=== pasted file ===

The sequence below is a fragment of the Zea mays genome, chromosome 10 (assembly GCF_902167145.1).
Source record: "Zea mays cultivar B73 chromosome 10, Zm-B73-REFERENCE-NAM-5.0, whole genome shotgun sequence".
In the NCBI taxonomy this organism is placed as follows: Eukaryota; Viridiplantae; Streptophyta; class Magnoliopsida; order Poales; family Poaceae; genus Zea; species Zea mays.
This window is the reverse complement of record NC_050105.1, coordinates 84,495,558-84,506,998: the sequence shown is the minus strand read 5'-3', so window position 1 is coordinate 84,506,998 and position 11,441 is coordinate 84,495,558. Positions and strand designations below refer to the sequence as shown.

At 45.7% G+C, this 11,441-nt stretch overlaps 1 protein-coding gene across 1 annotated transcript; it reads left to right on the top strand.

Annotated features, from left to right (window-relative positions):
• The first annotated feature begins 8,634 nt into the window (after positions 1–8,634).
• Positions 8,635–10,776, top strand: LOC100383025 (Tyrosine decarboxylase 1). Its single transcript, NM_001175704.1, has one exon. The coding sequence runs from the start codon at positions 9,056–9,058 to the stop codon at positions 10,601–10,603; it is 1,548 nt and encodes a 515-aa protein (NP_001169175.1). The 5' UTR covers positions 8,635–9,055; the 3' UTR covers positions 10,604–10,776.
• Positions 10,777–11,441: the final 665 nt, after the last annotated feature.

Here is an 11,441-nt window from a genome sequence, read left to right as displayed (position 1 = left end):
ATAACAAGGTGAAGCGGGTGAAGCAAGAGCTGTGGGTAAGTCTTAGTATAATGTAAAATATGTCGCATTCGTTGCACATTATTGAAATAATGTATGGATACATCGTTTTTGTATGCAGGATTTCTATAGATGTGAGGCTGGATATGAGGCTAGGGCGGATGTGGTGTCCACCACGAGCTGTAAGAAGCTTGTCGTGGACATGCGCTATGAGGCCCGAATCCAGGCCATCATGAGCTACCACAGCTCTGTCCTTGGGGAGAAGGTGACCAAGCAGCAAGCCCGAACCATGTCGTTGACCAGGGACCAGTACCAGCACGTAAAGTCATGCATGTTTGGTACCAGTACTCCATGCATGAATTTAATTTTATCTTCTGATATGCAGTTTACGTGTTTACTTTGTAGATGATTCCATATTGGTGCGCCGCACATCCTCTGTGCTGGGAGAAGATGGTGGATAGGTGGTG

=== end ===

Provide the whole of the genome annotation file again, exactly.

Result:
The sequence below is a fragment of the Zea mays genome, chromosome 10 (assembly GCF_902167145.1).
Source record: "Zea mays cultivar B73 chromosome 10, Zm-B73-REFERENCE-NAM-5.0, whole genome shotgun sequence".
In the NCBI taxonomy this organism is placed as follows: Eukaryota; Viridiplantae; Streptophyta; class Magnoliopsida; order Poales; family Poaceae; genus Zea; species Zea mays.
This window is the reverse complement of record NC_050105.1, coordinates 84,495,558-84,506,998: the sequence shown is the minus strand read 5'-3', so window position 1 is coordinate 84,506,998 and position 11,441 is coordinate 84,495,558. Positions and strand designations below refer to the sequence as shown.

At 45.7% G+C, this 11,441-nt stretch overlaps 1 protein-coding gene across 1 annotated transcript; it reads left to right on the top strand.

Annotated features, from left to right (window-relative positions):
• The first annotated feature begins 8,634 nt into the window (after positions 1–8,634).
• Positions 8,635–10,776, top strand: LOC100383025 (Tyrosine decarboxylase 1). Its single transcript, NM_001175704.1, has one exon. The coding sequence runs from the start codon at positions 9,056–9,058 to the stop codon at positions 10,601–10,603; it is 1,548 nt and encodes a 515-aa protein (NP_001169175.1). The 5' UTR covers positions 8,635–9,055; the 3' UTR covers positions 10,604–10,776.
• Positions 10,777–11,441: the final 665 nt, after the last annotated feature.

Here is an 11,441-nt window from a genome sequence, read left to right as displayed (position 1 = left end):
ATAACAAGGTGAAGCGGGTGAAGCAAGAGCTGTGGGTAAGTCTTAGTATAATGTAAAATATGTCGCATTCGTTGCACATTATTGAAATAATGTATGGATACATCGTTTTTGTATGCAGGATTTCTATAGATGTGAGGCTGGATATGAGGCTAGGGCGGATGTGGTGTCCACCACGAGCTGTAAGAAGCTTGTCGTGGACATGCGCTATGAGGCCCGAATCCAGGCCATCATGAGCTACCACAGCTCTGTCCTTGGGGAGAAGGTGACCAAGCAGCAAGCCCGAACCATGTCGTTGACCAGGGACCAGTACCAGCACGTAAAGTCATGCATGTTTGGTACCAGTACTCCATGCATGAATTTAATTTTATCTTCTGATATGCAGTTTACGTGTTTACTTTGTAGATGATTCCATATTGGTGCGCCGCACATCCTCTGTGCTGGGAGAAGATGGTGGATAGGTGGTG